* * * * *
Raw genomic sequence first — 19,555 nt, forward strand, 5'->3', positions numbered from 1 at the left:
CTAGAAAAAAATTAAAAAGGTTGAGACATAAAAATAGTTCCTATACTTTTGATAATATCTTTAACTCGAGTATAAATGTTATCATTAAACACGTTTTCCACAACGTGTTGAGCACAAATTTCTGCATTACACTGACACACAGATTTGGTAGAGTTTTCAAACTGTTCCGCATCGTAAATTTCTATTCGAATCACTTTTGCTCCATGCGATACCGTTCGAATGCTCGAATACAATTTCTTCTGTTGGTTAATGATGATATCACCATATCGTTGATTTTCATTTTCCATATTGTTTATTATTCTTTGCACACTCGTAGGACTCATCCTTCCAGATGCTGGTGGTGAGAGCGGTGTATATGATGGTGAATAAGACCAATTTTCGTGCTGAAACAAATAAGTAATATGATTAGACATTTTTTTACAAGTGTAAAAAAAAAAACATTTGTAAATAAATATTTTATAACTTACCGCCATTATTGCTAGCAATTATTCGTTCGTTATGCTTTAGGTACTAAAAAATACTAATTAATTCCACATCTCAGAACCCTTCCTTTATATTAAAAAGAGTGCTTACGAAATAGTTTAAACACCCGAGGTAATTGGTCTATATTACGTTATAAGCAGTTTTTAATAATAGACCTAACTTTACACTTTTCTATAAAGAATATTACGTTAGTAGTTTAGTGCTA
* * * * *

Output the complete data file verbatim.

Raw genomic sequence first — 19,555 nt, forward strand, 5'->3', positions numbered from 1 at the left:
CTAGAAAAAAATTAAAAAGGTTGAGACATAAAAATAGTTCCTATACTTTTGATAATATCTTTAACTCGAGTATAAATGTTATCATTAAACACGTTTTCCACAACGTGTTGAGCACAAATTTCTGCATTACACTGACACACAGATTTGGTAGAGTTTTCAAACTGTTCCGCATCGTAAATTTCTATTCGAATCACTTTTGCTCCATGCGATACCGTTCGAATGCTCGAATACAATTTCTTCTGTTGGTTAATGATGATATCACCATATCGTTGATTTTCATTTTCCATATTGTTTATTATTCTTTGCACACTCGTAGGACTCATCCTTCCAGATGCTGGTGGTGAGAGCGGTGTATATGATGGTGAATAAGACCAATTTTCGTGCTGAAACAAATAAGTAATATGATTAGACATTTTTTTACAAGTGTAAAAAAAAAAACATTTGTAAATAAATATTTTATAACTTACCGCCATTATTGCTAGCAATTATTCGTTCGTTATGCTTTAGGTACTAAAAAATACTAATTAATTCCACATCTCAGAACCCTTCCTTTATATTAAAAAGAGTGCTTACGAAATAGTTTAAACACCCGAGGTAATTGGTCTATATTACGTTATAAGCAGTTTTTAATAATAGACCTAACTTTACACTTTTCTATAAAGAATATTACGTTAGTAGTTTAGTGCTA